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Kachin rebels say military airstrikes in Myanmar have killed about 50

Kachin rebels say military airstrikes in Myanmar have killed about 50


Dozens were reportedly killed in military airstrikes at a festive event in MyanmarOn Sunday, the mountainous Kachin state drew international condemnation of the junta, which seized power in the country more than a year and a half ago.

The victims were attending an event organized by the Kachin Independence Army (KIA) to mark the 62nd anniversary of the political wing of an armed ethnic ethnic rebel group, the Secretary-General of the Kachin Independence Office, La Nan, said on Tuesday.

La Nan said both men and women were among about 50 people killed, though no children have been identified among the victims so far. He added that 54 others were injured, many of them with burns and shrapnel injuries.

CNN cannot independently verify the number of reported deaths.

La Nan said the event, which included musical performances, was one of the group’s most important annual celebrations, with “hundreds, if not thousands” of including artists, business owners and elders in attendance. He said many traveled from all over the state to attend.

“We understand that (the air strikes) were largely intended to cause chaos and immense pain to the public, in large quantities and with as much damage as possible,” La Nan said.

Military council that overthrew the government In a bloody coup last February, he claimed on Monday that reports of civilians killed by air strikes were “fake news”.

It claimed that the airstrikes targeted the KIA military base, in response to the group’s previous raids and attacks on passenger ships along the Irrawaddy River. It also claimed that it followed international agreements “in order to ensure peace and stability in the region.”

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La Nan refuted the junta’s claim, saying that the celebration took place in A Nang Pa – a small area where travelers often stop at a market. He said it was “nowhere close to the military installations.”

He added that although KIO employees were present, “they were not there as military personnel but as actors”, which helped to welcome guests and make presentations.

Since the coup, rights groups and observers have said that freedoms and rights in Myanmar have deteriorated; State executions have resumed, and the number of documented violent attacks by the military on schools has increased.

Many Armed rebel groups appeared, while millions of others continue Resistance to the rule of the military junta Through strikes, boycotts and other forms of civil disobedience.

Myanmar’s shadow government, the Government of National Unity – a group of ousted lawmakers, coup opponents and representatives of ethnic minorities – condemned the attack in a statement on Monday, saying the military “willfully committed yet another mass murder”.

The statement said the attack “clearly violates international laws such as the provisions of the Geneva Conventions,” and urged the international community and the United Nations to “urgently take effective measures.”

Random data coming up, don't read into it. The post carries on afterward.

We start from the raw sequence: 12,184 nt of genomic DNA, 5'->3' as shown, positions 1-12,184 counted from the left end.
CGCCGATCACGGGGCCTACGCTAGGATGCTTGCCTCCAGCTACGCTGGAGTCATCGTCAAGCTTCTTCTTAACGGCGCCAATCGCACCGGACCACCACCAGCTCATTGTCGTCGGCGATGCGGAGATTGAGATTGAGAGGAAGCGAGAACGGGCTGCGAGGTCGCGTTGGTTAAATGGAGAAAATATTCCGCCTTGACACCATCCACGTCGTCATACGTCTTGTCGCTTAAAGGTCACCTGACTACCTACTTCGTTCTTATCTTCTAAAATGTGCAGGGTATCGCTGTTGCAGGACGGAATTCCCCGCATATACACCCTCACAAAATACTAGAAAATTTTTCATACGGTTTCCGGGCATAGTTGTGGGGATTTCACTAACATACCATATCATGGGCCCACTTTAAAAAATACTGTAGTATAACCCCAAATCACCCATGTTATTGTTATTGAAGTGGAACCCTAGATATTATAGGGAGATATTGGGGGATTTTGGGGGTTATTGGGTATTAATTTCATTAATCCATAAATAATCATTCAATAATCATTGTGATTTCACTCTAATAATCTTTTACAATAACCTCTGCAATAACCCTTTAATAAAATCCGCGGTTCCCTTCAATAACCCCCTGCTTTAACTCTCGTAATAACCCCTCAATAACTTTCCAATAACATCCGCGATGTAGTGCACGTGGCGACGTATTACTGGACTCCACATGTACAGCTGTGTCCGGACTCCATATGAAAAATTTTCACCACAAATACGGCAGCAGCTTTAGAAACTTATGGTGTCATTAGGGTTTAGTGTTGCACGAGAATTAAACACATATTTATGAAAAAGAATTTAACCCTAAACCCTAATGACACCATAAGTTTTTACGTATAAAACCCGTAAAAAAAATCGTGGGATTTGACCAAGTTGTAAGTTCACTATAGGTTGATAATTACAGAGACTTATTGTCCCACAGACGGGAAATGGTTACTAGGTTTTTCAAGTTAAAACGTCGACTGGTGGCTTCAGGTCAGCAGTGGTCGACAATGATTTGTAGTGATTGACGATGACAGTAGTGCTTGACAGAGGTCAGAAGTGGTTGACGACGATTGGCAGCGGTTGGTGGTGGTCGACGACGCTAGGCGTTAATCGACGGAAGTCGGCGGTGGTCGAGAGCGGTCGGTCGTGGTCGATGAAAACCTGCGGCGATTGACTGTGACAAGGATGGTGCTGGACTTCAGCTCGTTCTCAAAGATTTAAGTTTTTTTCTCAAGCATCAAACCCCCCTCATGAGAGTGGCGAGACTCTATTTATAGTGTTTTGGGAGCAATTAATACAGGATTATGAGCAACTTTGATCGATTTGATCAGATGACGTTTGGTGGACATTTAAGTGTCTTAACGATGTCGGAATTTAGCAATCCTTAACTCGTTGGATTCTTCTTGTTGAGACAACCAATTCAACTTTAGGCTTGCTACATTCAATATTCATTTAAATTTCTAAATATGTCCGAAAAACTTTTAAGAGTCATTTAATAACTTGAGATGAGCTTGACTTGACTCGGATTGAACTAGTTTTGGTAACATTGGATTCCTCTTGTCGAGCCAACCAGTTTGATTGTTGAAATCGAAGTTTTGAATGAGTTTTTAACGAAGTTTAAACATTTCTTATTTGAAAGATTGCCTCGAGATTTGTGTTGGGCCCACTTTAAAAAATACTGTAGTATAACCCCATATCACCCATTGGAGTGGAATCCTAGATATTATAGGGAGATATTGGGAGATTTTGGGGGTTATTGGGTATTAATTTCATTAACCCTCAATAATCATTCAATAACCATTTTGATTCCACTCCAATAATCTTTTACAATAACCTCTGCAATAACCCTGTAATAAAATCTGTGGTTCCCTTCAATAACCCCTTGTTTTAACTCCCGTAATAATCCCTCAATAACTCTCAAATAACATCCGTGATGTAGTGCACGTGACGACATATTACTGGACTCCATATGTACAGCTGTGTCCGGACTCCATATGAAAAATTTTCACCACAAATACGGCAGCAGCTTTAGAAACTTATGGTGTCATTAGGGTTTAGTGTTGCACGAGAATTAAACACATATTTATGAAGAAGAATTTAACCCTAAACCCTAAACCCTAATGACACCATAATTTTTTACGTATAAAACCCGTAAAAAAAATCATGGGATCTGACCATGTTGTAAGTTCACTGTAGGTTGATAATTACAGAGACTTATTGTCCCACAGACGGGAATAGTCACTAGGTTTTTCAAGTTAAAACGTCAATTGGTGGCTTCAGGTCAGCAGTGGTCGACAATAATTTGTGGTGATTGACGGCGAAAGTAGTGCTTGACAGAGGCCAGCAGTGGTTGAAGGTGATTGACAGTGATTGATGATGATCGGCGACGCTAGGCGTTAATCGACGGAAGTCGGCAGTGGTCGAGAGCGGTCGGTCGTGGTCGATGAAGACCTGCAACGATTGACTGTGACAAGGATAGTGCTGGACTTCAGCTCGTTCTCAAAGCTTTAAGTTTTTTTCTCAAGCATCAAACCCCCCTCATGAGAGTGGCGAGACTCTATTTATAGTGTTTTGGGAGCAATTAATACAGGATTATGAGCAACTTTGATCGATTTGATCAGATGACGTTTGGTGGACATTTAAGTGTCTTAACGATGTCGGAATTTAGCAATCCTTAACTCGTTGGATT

The Government of National Unity operates clandestinely or through members abroad, and seeks to be recognized as the legitimate government of Myanmar.

Sunday’s attack drew international condemnation, with the United Nations saying it was concerned about reports of more than 100 civilians affected.

“As the United Nations continues to verify the details of this attack, we offer our deepest condolences to the families and friends of all those who were killed or injured. The United Nations calls for urgent medical treatment to be provided to those injured as needed,” she said in a statement on Monday.

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It added that the army’s use of “excessive and disproportionate” force against unarmed civilians was “unacceptable” and called on those responsible to be held accountable.

La Nan, the Kuwait Investment Office official, said the military closed roads around A Nang Ba after the attack, imposed a blackout on the internet and communications, and deployed plainclothes officers to local hospitals – meaning victims of the attack have little access to medical services. Care.

They take refuge in the nearby makeshift clinics and rudimentary medical facilities in the mining district. He said that most of their relatives are very concerned about the lack of access to medicines,” describing this as a “deliberate blockade.”

He said KIO and the local community are now trying to recover all the victims, and “bury them properly according to our religious traditions and rituals” – adding that about 10 bodies have not been identified.

CNN cannot independently verify the current situation.

On Monday, the Australian ambassadors, CanadaCzech Republic, Denmark, Finland, France, GermanyItaly, the Netherlands, Spain, Norway, Switzerland, the United Kingdom and the United States issued a joint statement condemning the strike.

“This attack underscores the military regime’s responsibility for the crisis and instability in Myanmar and the region, and its disregard for its obligation to protect civilians and respect the principles and rules of international humanitarian law,” the joint statement said.

The non-profit Amnesty International said in a statement that the military’s actions – including executing pro-democracy activists, jailing journalists and targeting civilians – had allowed it to continue “in the face of an ineffective international response”.

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“As officials and leaders from the Association of Southeast Asian Nations (ASEAN) prepare to host high-level meetings in the coming weeks, this attack highlights the need to reform the approach to the crisis in Myanmar,” the statement said, urging ASEAN leaders to take action when they meet for their annual summit in November.